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There are a number of research papers that cover the question "Do you need a blockchain?", e.g. the eponymous paper by Wüst & Gervais (2017) and the extensive Blockchain Technology Overview by NIST (2018). At a quick glance, the article When do you need blockchain? Decision models. by Meunier appears to provide a survey collecting a broad range ...


6

You don't necessarily need to "buy" external participants You can have a not-a-cryptocurrency blockchain that's maintained and controlled by a single mostly-trusted entity without any proof of work requirement. This makes the maintenance of the blockchain cheap and efficient, while still enforcing some technical constraints on what that entity can ...


5

I thought 3 random "validators" could be picked to do the hash-math. Only if all 3 get the same result, it is stored to a "temporary" blockchain. And only if say the next 3 blocks worked with that result, it will be placed in the actual Blockchain. If 1 of 3 gets a different hash, 3 other random people are selected to validate. The devil ...


4

This answer kind of jumps around a bit, but I think it's all relevant info. There is a TL;DR at the bottom that more directly answers the question. Distributed Ledger Technology is totally reliant on participation to establish the principle of Distributed Trust. If there are not enough independent actors in the network, you cannot rely on the immutability ...


3

My question is, if that is the case, why can’t the verification only check against transactions signed by Alice, why does it have to check against the entire blockchain? A node has no concept of who controls certain outputs. So there is no way to 'check all of Alice's outputs', how would the node be able to ascertain which outputs belong to her? Rather, the ...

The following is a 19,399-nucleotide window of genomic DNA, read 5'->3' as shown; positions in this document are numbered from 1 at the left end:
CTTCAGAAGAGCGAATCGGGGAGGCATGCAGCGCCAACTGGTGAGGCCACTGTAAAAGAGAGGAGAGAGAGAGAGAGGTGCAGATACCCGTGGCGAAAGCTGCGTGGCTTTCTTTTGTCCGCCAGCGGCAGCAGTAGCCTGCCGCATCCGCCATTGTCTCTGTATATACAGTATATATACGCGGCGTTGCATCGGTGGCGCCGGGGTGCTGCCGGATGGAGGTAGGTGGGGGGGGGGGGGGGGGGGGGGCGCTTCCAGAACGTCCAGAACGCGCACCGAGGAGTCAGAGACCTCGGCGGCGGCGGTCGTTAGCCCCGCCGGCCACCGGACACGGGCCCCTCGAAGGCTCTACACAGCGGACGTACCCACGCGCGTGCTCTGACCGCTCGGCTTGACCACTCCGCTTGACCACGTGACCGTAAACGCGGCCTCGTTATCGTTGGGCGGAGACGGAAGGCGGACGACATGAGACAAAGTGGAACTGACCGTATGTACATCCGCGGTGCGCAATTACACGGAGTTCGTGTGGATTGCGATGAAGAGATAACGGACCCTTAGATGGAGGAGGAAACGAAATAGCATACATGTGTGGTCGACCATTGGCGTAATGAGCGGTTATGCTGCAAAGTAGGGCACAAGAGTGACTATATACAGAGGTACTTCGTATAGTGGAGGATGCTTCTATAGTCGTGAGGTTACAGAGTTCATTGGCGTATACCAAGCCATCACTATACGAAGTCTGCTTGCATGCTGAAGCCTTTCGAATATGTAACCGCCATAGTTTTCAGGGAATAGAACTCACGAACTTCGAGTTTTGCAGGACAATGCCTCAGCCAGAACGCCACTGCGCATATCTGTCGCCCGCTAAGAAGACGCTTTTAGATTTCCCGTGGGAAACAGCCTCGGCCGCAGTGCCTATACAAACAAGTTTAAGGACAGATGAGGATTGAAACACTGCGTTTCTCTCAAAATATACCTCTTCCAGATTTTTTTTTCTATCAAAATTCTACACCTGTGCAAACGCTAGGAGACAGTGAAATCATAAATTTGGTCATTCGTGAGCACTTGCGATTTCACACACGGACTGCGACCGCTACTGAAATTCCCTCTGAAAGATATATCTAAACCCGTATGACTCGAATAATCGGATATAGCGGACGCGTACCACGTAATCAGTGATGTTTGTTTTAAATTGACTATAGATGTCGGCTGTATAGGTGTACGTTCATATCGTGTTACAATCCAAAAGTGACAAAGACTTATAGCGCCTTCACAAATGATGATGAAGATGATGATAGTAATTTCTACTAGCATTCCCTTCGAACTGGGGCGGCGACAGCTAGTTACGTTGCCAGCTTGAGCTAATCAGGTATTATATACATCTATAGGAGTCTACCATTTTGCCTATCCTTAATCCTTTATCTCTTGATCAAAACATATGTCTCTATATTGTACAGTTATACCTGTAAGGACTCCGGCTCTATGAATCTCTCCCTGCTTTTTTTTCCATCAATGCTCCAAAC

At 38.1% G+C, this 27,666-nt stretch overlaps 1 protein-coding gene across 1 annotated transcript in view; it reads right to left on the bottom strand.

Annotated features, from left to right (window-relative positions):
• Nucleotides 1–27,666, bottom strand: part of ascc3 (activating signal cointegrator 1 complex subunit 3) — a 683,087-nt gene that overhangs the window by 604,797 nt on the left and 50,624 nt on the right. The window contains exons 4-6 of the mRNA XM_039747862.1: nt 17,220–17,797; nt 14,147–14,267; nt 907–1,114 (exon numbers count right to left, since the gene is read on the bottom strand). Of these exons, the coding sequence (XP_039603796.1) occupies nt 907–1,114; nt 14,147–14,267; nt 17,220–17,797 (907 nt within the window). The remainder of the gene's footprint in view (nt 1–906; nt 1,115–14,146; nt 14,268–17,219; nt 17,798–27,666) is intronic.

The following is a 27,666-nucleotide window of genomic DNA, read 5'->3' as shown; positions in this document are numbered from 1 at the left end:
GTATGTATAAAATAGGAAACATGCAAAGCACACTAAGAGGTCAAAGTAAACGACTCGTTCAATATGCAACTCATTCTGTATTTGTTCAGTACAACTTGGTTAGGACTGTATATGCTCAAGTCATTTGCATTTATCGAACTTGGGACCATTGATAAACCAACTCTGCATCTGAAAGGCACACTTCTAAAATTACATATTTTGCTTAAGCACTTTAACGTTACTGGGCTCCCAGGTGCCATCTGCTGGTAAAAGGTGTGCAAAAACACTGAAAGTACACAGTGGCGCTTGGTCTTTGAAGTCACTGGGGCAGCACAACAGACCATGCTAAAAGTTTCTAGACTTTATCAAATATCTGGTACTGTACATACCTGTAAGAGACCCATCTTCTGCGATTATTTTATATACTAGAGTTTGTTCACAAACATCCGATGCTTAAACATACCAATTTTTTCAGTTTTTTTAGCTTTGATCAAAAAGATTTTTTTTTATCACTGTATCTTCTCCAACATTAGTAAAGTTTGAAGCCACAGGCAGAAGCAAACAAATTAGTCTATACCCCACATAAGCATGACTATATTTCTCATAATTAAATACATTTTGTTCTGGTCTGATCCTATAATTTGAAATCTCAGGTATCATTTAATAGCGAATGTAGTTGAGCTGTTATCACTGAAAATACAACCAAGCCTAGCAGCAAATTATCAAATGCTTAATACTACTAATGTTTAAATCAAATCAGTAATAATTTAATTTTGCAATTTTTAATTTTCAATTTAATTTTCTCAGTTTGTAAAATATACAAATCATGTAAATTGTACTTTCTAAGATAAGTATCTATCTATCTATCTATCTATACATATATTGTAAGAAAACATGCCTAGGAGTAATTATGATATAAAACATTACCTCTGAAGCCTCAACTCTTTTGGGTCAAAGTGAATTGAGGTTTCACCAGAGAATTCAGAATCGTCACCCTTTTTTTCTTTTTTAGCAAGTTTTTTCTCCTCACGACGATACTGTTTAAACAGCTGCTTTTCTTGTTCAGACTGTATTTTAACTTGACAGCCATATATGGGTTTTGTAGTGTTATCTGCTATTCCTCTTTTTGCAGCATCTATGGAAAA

2

Distributed Ledger Technology is totally reliant on participation to establish the principle of Distributed Trust. If there are not enough independent actors in the network, you cannot rely on the immutability of the ledger. This is always an advantage of blockchain over every other technology and never a disadvantage. Think about this for just a second. ...


2

You cannot say for sure. The three options are potentially true. However, many clients build transactions with the change output as the last output. So, following this convention, I would say option 2 is the most likely.


2

I was wondering, how is this attribute populated? The site uses an index that simply remembers this information. If a block B is seen that contains a transaction T, an entry is stored in the database that signifies "transaction T is in block B". by looking at transaction inside of your UTXO, check in which block transaction was included (and then ...


1

As a third party to the transaction, its hard to say what the most likely case is. You can guess, but there are a number of possibilities, and some wallet software will deliberately create transactions which confuse this sort of analysis. To add to your list of possibilities: Someone sent 25.99 bitcoin to another person/organization Someone sent 1 bitcoin ...


1

2 confirmations means the transaction was included in a valid block and that block was continued by another valid block. Option 3, although it should be next block (older than the one that contains the transaction) instead of previous block.


1

To be short: Without a ledger recording everything, it won't be possible to know whether Alice had ever signed another double-spending transaction. Even if we have a ledger, or even better, a tamper-evident, append-only ledger (which is the inherent nature of blockchain), it's still enough, because the ledger itself could still be maliciously truncated & ...


1

Simply, the block chain is to prevent double spending. Otherwise Alice could present different transactions to different people, all with valid signatures, that spend the same money in alternate ways. With a ledger containing every transaction that has been executed, we know that the money can be spent exactly once.


1

First, the common lingo for these "cashback transactions" is "change outputs", and "chain analysis" is a thing whole businesses have sprung up around. There are a few indicators that allow making educated guesses on which outputs may be change, e.g. round numbers (e.g. three outputs with round amounts and one not) wallet fingerprinting (e.g. all inputs are ...


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